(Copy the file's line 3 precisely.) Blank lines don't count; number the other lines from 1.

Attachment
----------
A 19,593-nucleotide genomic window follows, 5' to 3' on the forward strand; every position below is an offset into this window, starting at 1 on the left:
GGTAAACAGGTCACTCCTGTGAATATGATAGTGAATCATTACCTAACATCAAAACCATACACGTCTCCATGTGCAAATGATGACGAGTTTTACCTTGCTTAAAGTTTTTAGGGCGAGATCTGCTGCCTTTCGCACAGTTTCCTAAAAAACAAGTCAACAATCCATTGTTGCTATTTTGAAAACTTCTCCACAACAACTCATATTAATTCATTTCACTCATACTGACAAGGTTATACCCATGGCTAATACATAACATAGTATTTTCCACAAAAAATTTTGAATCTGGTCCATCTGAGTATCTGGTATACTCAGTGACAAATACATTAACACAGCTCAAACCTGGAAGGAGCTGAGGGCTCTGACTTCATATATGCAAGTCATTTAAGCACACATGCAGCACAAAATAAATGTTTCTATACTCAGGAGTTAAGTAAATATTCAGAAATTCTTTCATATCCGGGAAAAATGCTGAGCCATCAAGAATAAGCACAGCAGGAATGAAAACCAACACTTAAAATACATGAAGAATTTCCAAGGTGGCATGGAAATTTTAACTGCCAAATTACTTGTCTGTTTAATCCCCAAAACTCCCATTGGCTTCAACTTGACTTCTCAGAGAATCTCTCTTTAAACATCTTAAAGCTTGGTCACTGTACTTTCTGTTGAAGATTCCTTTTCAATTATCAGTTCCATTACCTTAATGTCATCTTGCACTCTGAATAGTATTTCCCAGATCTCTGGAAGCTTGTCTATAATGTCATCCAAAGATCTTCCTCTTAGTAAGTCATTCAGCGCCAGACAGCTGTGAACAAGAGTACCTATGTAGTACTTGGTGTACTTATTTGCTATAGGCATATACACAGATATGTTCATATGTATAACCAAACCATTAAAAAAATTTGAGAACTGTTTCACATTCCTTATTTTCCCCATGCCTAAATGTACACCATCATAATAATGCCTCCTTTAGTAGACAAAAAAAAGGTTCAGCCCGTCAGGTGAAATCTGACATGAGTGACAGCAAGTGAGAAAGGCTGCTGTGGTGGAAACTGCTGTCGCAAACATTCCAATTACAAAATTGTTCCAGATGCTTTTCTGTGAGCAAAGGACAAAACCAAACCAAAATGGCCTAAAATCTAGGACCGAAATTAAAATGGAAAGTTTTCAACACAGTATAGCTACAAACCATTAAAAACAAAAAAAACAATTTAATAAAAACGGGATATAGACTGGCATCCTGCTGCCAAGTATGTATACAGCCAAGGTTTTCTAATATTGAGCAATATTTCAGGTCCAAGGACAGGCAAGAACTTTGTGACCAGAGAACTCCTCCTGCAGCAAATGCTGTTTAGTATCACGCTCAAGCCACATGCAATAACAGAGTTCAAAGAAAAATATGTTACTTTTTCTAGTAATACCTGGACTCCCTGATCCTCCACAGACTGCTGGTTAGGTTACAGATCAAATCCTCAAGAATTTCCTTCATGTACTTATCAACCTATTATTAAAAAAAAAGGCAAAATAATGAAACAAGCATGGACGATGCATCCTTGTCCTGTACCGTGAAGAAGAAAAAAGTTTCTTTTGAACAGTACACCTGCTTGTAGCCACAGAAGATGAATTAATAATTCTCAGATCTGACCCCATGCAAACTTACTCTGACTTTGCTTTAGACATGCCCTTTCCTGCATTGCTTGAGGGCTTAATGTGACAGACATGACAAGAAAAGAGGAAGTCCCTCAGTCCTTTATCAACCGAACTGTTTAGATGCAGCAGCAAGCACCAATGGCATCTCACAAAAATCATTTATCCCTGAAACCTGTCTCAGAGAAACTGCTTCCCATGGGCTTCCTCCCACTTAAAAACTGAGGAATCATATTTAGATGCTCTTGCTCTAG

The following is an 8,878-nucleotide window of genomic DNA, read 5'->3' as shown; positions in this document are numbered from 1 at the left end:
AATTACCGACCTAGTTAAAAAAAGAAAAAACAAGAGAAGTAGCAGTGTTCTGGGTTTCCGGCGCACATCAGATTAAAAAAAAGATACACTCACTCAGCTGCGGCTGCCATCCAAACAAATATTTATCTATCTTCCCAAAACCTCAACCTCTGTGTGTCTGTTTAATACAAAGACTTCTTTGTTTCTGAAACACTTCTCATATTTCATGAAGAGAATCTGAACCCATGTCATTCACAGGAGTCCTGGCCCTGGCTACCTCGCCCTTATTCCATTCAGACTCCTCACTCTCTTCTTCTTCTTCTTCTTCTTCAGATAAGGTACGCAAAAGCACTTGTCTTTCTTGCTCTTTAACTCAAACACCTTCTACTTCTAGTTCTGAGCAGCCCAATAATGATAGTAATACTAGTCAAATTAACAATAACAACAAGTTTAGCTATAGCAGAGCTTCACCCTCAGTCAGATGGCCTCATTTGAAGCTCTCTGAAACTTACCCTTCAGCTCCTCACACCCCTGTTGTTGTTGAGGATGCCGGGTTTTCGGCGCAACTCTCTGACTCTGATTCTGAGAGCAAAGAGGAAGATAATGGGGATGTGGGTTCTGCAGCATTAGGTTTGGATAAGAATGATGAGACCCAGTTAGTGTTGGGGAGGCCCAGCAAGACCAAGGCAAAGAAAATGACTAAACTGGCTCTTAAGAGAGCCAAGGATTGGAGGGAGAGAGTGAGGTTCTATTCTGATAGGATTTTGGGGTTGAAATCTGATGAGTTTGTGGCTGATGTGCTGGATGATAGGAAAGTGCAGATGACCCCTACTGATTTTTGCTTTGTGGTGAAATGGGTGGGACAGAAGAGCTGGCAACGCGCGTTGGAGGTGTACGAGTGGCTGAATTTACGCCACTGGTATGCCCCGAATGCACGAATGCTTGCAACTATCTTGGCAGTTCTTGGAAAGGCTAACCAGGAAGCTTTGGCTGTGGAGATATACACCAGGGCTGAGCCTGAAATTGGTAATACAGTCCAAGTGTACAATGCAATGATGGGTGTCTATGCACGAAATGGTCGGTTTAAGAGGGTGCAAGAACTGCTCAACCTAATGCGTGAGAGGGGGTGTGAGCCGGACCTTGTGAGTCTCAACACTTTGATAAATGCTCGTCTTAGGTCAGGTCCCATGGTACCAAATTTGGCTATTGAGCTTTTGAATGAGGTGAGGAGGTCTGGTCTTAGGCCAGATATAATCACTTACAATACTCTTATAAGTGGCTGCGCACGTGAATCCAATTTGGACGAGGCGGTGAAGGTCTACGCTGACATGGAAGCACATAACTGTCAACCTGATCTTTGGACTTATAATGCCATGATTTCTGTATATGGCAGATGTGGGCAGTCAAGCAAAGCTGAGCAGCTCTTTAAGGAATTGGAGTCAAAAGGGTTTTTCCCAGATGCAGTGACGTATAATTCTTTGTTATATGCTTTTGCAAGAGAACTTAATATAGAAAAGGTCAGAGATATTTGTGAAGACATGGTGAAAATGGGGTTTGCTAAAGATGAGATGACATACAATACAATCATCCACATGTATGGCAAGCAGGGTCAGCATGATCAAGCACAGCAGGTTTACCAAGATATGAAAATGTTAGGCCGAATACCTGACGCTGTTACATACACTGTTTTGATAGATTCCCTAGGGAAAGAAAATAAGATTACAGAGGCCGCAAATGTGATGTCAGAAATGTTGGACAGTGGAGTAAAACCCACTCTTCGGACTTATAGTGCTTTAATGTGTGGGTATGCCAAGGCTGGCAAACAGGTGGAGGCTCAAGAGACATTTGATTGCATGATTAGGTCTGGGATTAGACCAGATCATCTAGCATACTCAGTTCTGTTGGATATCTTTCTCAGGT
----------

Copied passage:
The following is an 8,878-nucleotide window of genomic DNA, read 5'->3' as shown; positions in this document are numbered from 1 at the left end: